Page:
Rendered Fat Content


Lucian Freud: Reflection with Two Children [Self-portrait] (1965)
" … my perspective suddenly vaster"

This Damned Pandemic has severely limited my mobility. As a writer, I treasure the movability of my craft. I can just as easily write in the backyard gazebo as at my desk. For years, my desk served as the last place where I'd consider tucking into any actual work. Since the shutdown started two years ago, though, my desk has served as, well, my desk. The view overlooking the center of the universe, where we moved my desk eleven months ago, and The Grand Refurbish, finished two short months ago, improved my location if not my variety, for before the sequestering, I maintained a hot half dozen regular alternative places to work. I could just drop in either of a couple of Starbucks or a local coffee shop near the university, or even another up in our mountain village. I could choose from two fine libraries or a breakfast place with outside seating on Main Street. If I felt constrained at home, I could just head out to find some properly bounded isolation my writing seemed to thrive upon. No longer.

With the COVID and her variants, I hardly ever leave the house, let alone go sit in any of my used-to-be usual public places.
The library where I decades ago edited my first best seller remains off base. The Starbucks on Main Street where I used to be a regular—by which I mean I didn't have to order, my preference just appeared as I approached the counter—remains too crowded for me to write in that front window while the city wakes up before me. There's really no place where I feel safe plying my trade except my desk, but some work, writing as well as Authoring, demands a change of venue. I've been rewriting an introduction, which demands a different perspective than the original exuded, but try as I might, that perspective wouldn't visit while I labored at my desk. I might have remembered, but I didn't, that a writer and apparently an Author, too, needs the occasional ChangingVenue. I cannot expect myself to shift my focus if I'm looking out the same old window.

The shift happened without my really anticipating it. I'd finally managed to schedule that service at the dealership over in the next county and I brought my laptop along, and a marked up manuscript for which I'd been procrastinating updating the soft master. The high volume printer's been hogging half my desk top since I started this Authoring effort, and it inhibits my ability to shuffle through manuscripts. The dealership provides a few workstations for their stranded patrons, so I claimed one for my morning's desk. A hot half hour later, the soft master was updated with all of the Proofing changes remaining from my last read-through of that manuscript. How could that have happened? From overwhelming obligation to trivial completion in a few scant minutes. ChangingVenue magic.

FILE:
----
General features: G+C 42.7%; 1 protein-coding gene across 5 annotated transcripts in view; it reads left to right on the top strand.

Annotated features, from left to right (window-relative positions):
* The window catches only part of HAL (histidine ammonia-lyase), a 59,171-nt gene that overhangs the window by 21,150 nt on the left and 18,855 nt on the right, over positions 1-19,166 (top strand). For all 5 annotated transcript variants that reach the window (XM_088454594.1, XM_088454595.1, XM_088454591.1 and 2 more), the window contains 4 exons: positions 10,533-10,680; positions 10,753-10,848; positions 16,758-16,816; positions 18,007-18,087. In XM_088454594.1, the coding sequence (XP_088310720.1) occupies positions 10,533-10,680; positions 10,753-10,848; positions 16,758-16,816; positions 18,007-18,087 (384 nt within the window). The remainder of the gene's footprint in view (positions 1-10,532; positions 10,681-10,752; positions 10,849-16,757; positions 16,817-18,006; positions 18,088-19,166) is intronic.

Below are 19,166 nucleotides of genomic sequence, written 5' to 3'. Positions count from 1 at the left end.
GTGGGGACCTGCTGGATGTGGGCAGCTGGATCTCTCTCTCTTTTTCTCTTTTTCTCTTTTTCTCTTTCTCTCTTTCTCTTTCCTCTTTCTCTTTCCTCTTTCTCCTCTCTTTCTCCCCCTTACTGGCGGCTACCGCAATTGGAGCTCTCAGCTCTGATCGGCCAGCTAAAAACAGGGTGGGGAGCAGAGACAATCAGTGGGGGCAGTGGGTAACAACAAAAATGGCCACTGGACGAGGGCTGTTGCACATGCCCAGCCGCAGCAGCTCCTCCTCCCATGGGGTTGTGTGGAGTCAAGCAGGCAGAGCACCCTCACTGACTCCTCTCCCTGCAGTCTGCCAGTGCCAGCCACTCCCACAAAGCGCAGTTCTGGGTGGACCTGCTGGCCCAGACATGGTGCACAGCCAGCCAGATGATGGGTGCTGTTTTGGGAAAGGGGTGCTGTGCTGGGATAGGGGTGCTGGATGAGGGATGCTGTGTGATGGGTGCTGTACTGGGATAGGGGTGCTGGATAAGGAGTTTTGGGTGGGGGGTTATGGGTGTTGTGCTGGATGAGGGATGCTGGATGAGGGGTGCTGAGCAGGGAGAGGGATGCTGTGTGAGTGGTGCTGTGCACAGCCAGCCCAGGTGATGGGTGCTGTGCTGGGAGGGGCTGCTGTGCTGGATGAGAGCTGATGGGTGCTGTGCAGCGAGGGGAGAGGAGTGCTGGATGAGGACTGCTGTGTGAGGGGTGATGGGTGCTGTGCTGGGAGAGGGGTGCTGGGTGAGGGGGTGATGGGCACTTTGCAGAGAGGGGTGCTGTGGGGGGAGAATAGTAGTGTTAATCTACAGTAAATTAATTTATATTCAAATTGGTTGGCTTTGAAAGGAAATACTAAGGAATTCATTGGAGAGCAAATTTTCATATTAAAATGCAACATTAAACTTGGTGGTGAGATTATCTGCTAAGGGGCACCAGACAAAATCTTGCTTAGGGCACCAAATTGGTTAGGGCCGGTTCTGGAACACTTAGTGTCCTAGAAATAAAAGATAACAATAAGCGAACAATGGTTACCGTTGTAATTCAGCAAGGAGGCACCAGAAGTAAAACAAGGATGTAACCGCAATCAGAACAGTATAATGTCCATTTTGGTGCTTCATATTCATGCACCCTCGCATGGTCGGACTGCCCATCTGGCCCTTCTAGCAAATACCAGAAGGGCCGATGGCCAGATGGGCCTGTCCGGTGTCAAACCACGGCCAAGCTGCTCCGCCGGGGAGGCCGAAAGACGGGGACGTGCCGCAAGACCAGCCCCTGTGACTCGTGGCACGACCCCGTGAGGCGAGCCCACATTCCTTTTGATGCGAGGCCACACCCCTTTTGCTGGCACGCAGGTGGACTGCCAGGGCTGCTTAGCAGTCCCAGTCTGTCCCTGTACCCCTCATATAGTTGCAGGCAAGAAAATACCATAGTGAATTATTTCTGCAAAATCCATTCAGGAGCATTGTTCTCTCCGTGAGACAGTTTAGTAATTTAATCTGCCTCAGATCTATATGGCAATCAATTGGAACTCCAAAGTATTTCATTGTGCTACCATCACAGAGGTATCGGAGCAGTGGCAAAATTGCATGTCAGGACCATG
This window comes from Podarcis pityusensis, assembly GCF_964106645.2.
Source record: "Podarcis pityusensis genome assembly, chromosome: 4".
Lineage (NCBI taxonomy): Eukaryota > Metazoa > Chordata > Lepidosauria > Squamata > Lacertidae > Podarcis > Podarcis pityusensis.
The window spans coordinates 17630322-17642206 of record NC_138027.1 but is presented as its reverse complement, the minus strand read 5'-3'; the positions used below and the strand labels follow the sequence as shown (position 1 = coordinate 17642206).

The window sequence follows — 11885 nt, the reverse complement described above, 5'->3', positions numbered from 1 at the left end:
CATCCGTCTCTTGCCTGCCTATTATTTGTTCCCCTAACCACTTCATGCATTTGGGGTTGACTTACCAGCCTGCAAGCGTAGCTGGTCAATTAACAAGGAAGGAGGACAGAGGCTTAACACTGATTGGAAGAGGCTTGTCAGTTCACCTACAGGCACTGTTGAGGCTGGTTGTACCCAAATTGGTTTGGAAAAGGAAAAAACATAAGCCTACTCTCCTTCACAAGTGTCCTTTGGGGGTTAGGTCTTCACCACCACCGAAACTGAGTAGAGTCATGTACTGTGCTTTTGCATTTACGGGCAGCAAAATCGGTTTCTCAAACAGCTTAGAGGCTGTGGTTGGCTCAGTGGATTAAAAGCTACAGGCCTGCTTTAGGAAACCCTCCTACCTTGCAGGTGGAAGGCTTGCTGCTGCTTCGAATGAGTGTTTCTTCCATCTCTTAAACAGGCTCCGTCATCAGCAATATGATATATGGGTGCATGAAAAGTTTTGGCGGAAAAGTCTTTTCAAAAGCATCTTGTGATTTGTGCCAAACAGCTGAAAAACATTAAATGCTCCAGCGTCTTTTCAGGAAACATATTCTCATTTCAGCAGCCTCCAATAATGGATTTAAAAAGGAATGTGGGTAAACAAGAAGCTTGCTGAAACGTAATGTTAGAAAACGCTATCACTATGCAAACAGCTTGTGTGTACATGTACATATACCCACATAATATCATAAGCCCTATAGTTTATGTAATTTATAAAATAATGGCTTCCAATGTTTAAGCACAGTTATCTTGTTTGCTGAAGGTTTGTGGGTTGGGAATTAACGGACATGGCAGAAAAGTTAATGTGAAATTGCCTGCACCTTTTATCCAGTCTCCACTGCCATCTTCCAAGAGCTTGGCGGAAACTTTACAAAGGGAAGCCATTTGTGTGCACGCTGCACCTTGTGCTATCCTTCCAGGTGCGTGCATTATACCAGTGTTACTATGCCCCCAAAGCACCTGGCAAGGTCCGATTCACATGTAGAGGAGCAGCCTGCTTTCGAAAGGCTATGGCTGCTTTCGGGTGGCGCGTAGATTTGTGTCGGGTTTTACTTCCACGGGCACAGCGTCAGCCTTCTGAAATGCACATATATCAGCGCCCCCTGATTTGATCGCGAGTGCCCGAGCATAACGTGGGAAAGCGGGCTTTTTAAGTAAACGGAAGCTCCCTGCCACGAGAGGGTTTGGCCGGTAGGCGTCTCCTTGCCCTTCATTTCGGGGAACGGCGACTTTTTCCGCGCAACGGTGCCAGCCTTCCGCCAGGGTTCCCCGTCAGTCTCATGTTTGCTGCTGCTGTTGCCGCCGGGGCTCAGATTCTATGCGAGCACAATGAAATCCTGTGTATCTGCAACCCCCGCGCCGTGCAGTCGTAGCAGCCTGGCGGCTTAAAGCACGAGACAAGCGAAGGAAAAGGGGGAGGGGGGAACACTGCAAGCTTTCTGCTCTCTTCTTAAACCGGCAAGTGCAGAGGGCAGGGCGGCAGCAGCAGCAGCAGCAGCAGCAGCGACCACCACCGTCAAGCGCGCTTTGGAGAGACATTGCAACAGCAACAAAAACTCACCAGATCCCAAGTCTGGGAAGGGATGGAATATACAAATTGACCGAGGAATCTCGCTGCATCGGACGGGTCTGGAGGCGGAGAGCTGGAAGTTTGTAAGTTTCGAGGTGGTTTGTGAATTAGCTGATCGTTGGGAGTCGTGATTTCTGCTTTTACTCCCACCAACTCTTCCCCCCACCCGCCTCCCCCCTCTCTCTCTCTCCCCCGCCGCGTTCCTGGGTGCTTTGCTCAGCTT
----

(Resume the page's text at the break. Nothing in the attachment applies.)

Heraclitus, he who could never manage to cross the same river twice, well understood the process, for he proposed that the same becomes utterly different under the influence of even a small shift in perspective. Even a view into the center of the universe loses its influence over time to become mundanity incarnate. A guy like me eventually needs a fresh focus in order to even see the same old thing. Any little innocuous-seeming change can make a huge difference. It might not matter what. I probably didn't really need that desk the dealership provided. I might have found just as much motivation had I taken to a picnic table somewhere. The difference influenced. Not the kind of difference, just the presence of it.

If it's not working here, just try it somewhere else. There have been times when I seemed fussiness itself, seeking a slightly different venue every blessed morning, avoiding accumulating any habitual location, except then my relocating ultimately became the same-old habit inhibiting my production. It don't take much to bust up the inhibiting pattern and it always seems possible to bust up a pattern, nobody else's permission required. When I get stuck, though, the very adhesion seems to shut down my reasoning. I can't see that if I just fled to the basement for a morning, I might find the edge I don't really notice missing. I returned from the dealership with more than a fully serviced Schooner, but with a real sense of progress made on my manuscript. My world, so recently shrunken and narrow, had broadened considerably. my perspective suddenly vaster, my Authoring, seemingly masterful. ChangingVenue magic!

©2022 by David A. Schmaltz - all rights reserved

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